ESTABLISHMENT OF THE MUNITIONS BOARD CATALOGING AGENCY
Meanwhile, on July 3, 1947, the Army-Navy Munitions Board had established the Army-Navy Munitions Board Cataloging Agency (subsequently renamed the Munitions Board Cataloging Agency), among the defined functions of which were the following:
(1) To ascertain the areas in which joint Army-Navy cataloging operations are practicable;
(2) To coordinate Army-Navy cataloging operations with the Federal cataloging system. After the refusal of Congress to appropriate funds for the central catalog organization for the Federal catalog system, the Munitions Board Cataloging Agency proceeded immediately to develop plans for a uniform cataloging system to include all items of supply in the armed services. It incorporated the basic principles of the plan for the Federal catalog system which the services had participated in developing under the direction of the United States Standard Commodity Catalog Board. The Agency is employing a method providing for the performance of all technical functions in the bureaus, services, and commands within the departments, with only a small coordinating staff to be located in the Munitions Board.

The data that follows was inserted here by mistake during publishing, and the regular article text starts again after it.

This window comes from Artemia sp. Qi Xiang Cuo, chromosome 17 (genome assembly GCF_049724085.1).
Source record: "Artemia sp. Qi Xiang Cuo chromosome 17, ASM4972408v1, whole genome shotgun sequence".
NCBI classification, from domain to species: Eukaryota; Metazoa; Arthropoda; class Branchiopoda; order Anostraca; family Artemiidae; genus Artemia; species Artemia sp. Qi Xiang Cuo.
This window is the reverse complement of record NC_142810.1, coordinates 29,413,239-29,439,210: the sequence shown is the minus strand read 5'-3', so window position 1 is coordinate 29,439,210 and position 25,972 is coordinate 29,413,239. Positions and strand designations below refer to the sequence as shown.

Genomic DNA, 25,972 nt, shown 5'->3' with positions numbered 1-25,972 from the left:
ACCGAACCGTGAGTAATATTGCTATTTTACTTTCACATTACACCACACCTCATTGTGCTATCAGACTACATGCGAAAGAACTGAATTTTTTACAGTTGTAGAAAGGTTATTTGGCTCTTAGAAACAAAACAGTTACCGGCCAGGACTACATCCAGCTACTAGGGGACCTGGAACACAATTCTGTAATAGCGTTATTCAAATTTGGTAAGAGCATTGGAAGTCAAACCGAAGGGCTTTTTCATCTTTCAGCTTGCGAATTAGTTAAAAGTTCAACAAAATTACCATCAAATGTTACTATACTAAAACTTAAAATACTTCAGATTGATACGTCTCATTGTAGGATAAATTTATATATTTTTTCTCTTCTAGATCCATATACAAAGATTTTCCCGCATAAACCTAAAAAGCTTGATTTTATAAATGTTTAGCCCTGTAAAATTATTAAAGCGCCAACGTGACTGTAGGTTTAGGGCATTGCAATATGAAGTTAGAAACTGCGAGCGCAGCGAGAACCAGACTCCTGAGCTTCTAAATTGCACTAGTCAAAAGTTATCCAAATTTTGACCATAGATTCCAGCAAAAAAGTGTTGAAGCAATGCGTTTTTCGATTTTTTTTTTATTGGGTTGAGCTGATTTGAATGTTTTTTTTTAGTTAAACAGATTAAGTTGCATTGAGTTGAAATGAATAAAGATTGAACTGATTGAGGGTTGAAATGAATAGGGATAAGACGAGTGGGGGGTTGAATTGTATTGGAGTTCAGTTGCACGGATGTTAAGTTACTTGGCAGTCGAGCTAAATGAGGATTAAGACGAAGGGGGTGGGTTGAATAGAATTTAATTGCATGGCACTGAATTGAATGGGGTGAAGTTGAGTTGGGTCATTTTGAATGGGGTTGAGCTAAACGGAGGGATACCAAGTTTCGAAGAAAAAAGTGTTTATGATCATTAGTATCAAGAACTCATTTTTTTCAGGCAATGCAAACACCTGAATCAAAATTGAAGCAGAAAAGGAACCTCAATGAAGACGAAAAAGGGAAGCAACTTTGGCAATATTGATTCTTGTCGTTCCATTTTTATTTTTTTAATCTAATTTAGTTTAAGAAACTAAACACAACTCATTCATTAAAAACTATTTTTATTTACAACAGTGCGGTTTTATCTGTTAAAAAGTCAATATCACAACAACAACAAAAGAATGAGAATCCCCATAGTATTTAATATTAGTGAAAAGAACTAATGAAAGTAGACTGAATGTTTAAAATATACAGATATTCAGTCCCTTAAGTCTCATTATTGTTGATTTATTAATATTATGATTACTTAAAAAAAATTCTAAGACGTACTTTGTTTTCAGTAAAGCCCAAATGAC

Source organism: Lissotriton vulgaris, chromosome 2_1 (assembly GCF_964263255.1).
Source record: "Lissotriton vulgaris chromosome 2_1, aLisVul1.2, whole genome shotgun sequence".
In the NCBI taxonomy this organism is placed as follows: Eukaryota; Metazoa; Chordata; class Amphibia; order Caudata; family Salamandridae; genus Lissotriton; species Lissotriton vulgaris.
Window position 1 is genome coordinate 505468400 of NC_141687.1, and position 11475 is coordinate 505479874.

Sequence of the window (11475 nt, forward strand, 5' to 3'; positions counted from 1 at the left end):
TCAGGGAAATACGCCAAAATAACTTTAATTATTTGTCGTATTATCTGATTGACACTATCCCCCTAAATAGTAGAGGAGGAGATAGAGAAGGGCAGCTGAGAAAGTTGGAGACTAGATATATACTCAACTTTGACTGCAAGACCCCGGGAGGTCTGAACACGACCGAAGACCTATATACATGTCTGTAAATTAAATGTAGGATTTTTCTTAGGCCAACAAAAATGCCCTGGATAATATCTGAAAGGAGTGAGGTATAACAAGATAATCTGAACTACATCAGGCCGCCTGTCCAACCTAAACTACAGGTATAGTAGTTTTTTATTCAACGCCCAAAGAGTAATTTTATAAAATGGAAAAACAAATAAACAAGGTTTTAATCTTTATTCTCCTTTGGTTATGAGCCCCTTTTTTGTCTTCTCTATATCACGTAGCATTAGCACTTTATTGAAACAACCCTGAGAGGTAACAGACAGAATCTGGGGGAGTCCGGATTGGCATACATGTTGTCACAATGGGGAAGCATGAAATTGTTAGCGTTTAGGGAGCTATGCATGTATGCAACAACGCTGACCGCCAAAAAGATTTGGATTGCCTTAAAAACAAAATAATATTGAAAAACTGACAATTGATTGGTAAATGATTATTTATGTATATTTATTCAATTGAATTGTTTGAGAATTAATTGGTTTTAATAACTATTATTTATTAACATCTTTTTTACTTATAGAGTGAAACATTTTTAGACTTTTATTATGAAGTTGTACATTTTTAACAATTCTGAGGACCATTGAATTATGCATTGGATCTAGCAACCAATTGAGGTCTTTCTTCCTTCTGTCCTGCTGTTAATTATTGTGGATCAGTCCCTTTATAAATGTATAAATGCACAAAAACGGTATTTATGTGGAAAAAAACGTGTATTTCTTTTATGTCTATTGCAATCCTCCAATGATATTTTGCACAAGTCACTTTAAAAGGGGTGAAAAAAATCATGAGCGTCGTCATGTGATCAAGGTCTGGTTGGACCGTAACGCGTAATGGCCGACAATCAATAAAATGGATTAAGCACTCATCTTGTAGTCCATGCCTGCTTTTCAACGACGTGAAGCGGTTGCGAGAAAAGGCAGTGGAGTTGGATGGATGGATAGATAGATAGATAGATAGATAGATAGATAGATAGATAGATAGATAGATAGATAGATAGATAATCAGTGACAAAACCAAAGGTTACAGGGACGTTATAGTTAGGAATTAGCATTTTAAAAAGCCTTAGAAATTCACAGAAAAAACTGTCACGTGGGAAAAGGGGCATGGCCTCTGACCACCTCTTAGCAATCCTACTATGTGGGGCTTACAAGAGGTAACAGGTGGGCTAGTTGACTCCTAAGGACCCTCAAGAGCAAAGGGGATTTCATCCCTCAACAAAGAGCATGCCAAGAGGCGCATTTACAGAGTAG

PARTICIPATION OF CIVILIAN AGENCIES
Recognizing that the interest of the Federal Government can best be served through continuing close cooperation and working contacts between the cataloging activities of the civil and Military Establishments, an agreement for the development of a uniform Federal catalog system was reached on June 3, 1948, between the Chairman of the Munitions Board and the Director of the Bureau of Federal Supply, with the approval of the Director, Bureau of the Budget, the provisions of which, in general, are: